Senator Bakhap - Why does the Minister propose to except States when he does not consider it right to except the Territories 1

Senator GARDINER - I was prepared to except the States to meet the desire of Senators Senior and Keating, so that that anomaly should not be retained in the Bill. I do not know whether we have any convictions in Territories, but I would remind the honorable senator that the Territories are part of the Commonwealth.

Senator Senior - Hot according to this Bill.

Senator GARDINER -The Territories are under the control of the Commonwealth Government. I suggest that if we legislate to meet exceptional cases, we shall be going out of our way. If honorable senators really wish to improve the clause in the direction they have pointed out, they can move for the omission of the words I quoted, but I hope that the clause will be allowed to remain as it is.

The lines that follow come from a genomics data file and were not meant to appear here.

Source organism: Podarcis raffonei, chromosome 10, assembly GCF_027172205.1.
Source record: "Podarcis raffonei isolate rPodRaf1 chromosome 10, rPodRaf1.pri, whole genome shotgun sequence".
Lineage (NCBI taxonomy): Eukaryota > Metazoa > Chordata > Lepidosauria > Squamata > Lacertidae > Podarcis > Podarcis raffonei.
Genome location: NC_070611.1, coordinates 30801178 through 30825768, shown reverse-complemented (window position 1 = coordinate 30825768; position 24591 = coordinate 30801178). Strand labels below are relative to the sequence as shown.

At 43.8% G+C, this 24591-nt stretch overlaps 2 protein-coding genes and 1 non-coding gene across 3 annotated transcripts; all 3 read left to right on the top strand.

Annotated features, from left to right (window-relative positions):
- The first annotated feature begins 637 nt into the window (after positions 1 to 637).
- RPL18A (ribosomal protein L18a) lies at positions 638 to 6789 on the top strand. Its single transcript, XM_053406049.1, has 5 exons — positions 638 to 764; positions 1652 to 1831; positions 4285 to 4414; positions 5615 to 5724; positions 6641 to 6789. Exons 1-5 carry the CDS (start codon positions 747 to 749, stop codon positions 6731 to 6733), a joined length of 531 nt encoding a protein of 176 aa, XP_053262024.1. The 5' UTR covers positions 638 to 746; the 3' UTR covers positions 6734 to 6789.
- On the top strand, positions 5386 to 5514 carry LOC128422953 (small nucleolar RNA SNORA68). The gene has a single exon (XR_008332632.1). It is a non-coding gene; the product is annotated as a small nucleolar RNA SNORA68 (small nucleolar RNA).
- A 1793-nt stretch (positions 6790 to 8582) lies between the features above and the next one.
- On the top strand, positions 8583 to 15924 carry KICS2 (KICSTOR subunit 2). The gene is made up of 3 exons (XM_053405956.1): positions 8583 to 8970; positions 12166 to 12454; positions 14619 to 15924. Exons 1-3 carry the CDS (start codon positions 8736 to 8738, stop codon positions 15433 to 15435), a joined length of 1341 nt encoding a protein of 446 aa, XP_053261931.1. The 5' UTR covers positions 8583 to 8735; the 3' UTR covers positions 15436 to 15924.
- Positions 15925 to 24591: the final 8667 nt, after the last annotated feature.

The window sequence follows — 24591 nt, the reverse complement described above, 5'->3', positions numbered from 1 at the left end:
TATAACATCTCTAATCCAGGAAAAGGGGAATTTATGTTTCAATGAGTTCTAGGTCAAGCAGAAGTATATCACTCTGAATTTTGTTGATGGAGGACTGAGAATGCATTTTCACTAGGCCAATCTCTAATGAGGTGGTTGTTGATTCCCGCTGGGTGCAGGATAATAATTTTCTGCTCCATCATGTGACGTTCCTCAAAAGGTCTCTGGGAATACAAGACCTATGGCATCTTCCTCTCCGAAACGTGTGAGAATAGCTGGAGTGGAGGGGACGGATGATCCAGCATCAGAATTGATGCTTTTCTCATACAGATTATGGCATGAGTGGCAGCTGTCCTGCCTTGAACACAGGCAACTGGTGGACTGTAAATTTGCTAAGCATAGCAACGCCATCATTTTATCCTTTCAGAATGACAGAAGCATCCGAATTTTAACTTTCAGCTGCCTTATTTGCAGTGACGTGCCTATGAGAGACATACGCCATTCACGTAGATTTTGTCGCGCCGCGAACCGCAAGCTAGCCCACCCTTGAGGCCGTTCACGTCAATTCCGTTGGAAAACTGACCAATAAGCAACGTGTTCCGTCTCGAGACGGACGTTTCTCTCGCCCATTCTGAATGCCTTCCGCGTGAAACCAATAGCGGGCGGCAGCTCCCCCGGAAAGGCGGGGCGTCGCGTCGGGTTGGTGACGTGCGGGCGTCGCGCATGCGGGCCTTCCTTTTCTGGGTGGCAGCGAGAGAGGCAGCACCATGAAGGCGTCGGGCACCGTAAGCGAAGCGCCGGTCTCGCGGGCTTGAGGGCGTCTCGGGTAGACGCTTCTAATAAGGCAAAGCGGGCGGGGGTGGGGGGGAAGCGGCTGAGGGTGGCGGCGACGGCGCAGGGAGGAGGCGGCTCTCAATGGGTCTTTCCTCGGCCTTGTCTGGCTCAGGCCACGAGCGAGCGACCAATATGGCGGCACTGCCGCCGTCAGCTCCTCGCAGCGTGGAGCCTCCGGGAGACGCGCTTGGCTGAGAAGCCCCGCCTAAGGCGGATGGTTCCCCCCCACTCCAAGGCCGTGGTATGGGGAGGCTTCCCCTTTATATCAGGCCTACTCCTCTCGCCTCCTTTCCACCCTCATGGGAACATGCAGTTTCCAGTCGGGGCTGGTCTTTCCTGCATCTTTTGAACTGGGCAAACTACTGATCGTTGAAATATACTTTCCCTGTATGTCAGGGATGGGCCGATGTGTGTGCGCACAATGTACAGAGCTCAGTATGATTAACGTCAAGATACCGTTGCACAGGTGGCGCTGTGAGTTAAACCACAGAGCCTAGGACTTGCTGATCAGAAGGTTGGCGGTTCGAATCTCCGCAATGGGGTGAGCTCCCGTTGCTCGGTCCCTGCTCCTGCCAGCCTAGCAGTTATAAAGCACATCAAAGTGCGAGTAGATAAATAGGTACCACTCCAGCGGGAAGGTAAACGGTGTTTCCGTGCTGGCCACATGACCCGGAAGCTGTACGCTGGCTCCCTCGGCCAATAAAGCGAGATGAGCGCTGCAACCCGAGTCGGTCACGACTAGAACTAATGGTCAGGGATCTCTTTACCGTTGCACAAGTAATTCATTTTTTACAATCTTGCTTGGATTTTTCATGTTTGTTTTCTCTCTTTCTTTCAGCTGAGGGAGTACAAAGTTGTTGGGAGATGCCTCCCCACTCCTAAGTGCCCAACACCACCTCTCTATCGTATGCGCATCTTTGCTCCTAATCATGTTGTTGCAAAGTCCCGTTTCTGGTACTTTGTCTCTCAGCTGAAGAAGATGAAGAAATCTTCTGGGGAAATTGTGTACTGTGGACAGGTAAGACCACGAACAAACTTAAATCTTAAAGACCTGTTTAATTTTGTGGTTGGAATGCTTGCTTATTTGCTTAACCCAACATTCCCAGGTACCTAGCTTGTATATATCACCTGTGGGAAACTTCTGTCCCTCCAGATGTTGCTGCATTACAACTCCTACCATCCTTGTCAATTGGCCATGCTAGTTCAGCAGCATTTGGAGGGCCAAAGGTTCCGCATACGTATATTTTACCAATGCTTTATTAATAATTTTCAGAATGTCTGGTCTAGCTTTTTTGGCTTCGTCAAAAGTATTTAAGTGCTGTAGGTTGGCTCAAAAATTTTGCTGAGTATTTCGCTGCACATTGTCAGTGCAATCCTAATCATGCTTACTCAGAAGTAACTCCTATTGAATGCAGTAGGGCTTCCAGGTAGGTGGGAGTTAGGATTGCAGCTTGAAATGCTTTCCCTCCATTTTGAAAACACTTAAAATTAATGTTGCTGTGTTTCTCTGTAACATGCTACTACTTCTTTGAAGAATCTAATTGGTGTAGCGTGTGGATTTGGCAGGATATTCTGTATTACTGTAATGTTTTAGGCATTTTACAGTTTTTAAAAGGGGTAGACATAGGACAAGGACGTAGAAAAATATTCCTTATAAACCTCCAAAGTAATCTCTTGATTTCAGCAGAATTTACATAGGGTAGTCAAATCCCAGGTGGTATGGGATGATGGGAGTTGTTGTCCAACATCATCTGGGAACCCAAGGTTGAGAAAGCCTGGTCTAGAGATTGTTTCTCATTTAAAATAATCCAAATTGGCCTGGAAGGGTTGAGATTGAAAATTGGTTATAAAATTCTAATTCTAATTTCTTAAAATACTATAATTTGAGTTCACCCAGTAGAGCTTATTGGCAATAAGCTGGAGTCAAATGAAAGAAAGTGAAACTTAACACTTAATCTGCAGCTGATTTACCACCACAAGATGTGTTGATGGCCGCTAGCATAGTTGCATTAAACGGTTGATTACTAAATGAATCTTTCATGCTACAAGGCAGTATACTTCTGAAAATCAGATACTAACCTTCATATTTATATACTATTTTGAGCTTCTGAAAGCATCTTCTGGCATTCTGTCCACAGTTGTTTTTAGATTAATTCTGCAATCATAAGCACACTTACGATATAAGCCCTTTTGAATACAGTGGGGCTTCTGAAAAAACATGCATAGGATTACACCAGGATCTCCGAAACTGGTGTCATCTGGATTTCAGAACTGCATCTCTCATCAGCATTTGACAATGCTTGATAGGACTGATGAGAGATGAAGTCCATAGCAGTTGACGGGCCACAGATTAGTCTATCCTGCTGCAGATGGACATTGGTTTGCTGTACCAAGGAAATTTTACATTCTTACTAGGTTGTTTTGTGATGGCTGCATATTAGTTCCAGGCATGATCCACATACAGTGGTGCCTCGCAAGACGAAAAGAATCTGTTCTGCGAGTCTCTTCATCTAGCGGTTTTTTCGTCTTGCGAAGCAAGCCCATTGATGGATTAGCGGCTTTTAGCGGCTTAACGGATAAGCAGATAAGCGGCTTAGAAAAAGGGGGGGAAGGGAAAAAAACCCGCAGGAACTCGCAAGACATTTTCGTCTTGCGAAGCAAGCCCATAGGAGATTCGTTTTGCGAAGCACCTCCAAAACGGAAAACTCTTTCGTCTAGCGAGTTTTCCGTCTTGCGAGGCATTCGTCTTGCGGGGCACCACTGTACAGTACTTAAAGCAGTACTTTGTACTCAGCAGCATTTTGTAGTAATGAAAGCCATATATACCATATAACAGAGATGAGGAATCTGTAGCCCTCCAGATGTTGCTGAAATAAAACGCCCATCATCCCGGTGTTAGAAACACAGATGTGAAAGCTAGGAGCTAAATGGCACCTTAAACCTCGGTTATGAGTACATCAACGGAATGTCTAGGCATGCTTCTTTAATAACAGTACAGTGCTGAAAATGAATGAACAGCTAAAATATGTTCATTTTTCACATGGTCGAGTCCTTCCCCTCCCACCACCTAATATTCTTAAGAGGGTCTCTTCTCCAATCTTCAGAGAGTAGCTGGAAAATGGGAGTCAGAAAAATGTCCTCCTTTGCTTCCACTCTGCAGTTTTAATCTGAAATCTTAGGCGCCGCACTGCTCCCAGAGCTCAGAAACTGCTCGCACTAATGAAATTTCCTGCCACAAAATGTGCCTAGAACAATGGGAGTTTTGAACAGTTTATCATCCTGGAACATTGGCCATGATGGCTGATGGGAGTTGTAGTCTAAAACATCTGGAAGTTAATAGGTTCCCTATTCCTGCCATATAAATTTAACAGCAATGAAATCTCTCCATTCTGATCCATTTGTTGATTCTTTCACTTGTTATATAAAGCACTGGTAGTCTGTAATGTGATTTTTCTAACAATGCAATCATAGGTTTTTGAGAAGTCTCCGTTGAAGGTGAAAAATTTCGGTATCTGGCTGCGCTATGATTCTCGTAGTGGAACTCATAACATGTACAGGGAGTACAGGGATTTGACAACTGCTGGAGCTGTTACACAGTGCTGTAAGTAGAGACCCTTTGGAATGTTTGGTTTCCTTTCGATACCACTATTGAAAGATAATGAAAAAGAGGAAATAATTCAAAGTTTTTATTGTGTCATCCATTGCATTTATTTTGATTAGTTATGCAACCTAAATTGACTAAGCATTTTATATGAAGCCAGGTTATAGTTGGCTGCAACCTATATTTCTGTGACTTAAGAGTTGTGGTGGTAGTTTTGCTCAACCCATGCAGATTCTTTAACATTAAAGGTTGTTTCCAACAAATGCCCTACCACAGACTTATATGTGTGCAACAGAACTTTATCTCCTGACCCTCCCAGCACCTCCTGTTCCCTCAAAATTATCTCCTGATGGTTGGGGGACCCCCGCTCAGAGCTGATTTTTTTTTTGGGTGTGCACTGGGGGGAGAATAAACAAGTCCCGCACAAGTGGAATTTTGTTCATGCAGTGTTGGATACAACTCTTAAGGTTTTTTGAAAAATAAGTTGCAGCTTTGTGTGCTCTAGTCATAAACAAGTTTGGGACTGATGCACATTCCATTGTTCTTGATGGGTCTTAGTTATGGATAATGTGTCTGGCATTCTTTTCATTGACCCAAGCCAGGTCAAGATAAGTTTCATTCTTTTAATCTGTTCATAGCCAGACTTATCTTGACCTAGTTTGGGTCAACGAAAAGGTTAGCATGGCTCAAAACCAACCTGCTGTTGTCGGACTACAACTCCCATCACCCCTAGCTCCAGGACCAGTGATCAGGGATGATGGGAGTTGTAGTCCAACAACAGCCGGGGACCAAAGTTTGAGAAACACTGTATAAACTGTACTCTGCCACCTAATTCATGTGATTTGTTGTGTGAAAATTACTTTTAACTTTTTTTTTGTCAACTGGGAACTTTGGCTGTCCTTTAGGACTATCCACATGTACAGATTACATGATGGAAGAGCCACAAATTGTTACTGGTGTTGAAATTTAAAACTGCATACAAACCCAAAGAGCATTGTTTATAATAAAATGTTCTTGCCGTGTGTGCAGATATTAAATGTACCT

Senator Lt.-Colonel Sir ALBERTGOULD (New South Wales) [4.52].- I ask the Vice-President of the Executive Council to keep in mind the fact that according to the particular offence a maximum penalty is provided for. For instance, for forgery there is one maximum, while for larceny or burglary there is another maximum. Whatever crime it may be, a maximum punishment is laid down. In fixing the penalty to be awarded, the Legislature Has always regarded the gravity of the offence. It is perfectly true that a Judge need not inflict the minimum, but what does that mean? It is tantamount to saying, " Here is a code making the maximum punishment for every offence imprisonment for life, and the Judge shall determine whether the penalty shall be imprisonment for a week, or for five years, or for life." It limits the power of the Judge, who, whatever his own opinion may be, will say that the Legislature did not regard one offence as being as heinous as another offence, and that, therefore, that fact must be taken into consideration. It has been urged that a Judge will have the power to double the sentence. A Judge may have that power, but at the same time he may say, " The offence was of so venial a character that I shall give a light punishment." I would point out to honorable senators that if a man who has been previously convicted is put on trial for a particular offence, the circumstances may show that the offence was comparatively venial or slight, and the Judge has the right to exercise a discretion as to the period of punishment. There are some Judges who, though most estimable men in themselves, have an extreme horror of certain crimes, and are prepared to inflict very severe punishment.